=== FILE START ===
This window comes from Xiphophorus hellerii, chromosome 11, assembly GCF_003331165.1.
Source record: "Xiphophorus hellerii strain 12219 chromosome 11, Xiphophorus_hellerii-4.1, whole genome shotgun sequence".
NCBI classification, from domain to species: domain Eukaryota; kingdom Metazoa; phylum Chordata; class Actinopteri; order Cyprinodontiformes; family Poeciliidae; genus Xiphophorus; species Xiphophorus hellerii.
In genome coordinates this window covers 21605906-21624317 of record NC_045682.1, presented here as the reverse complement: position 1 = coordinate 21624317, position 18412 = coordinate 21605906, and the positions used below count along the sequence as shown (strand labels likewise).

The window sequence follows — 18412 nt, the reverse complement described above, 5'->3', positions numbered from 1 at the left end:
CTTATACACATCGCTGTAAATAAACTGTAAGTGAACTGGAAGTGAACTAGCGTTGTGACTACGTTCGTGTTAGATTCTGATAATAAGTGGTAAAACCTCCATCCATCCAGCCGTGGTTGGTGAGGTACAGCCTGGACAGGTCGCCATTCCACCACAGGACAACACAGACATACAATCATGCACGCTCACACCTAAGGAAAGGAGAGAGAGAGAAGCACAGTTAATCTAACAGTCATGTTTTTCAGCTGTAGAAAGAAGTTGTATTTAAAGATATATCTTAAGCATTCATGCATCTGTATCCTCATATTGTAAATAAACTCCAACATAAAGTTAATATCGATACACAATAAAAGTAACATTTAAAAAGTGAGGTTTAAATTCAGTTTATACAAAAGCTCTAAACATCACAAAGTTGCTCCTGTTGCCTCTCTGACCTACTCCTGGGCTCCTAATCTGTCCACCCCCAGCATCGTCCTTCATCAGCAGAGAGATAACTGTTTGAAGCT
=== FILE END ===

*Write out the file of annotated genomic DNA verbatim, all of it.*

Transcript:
This window comes from Xiphophorus hellerii, chromosome 11, assembly GCF_003331165.1.
Source record: "Xiphophorus hellerii strain 12219 chromosome 11, Xiphophorus_hellerii-4.1, whole genome shotgun sequence".
NCBI classification, from domain to species: domain Eukaryota; kingdom Metazoa; phylum Chordata; class Actinopteri; order Cyprinodontiformes; family Poeciliidae; genus Xiphophorus; species Xiphophorus hellerii.
In genome coordinates this window covers 21605906-21624317 of record NC_045682.1, presented here as the reverse complement: position 1 = coordinate 21624317, position 18412 = coordinate 21605906, and the positions used below count along the sequence as shown (strand labels likewise).

The window sequence follows — 18412 nt, the reverse complement described above, 5'->3', positions numbered from 1 at the left end:
CTTATACACATCGCTGTAAATAAACTGTAAGTGAACTGGAAGTGAACTAGCGTTGTGACTACGTTCGTGTTAGATTCTGATAATAAGTGGTAAAACCTCCATCCATCCAGCCGTGGTTGGTGAGGTACAGCCTGGACAGGTCGCCATTCCACCACAGGACAACACAGACATACAATCATGCACGCTCACACCTAAGGAAAGGAGAGAGAGAGAAGCACAGTTAATCTAACAGTCATGTTTTTCAGCTGTAGAAAGAAGTTGTATTTAAAGATATATCTTAAGCATTCATGCATCTGTATCCTCATATTGTAAATAAACTCCAACATAAAGTTAATATCGATACACAATAAAAGTAACATTTAAAAAGTGAGGTTTAAATTCAGTTTATACAAAAGCTCTAAACATCACAAAGTTGCTCCTGTTGCCTCTCTGACCTACTCCTGGGCTCCTAATCTGTCCACCCCCAGCATCGTCCTTCATCAGCAGAGAGATAACTGTTTGAAGCT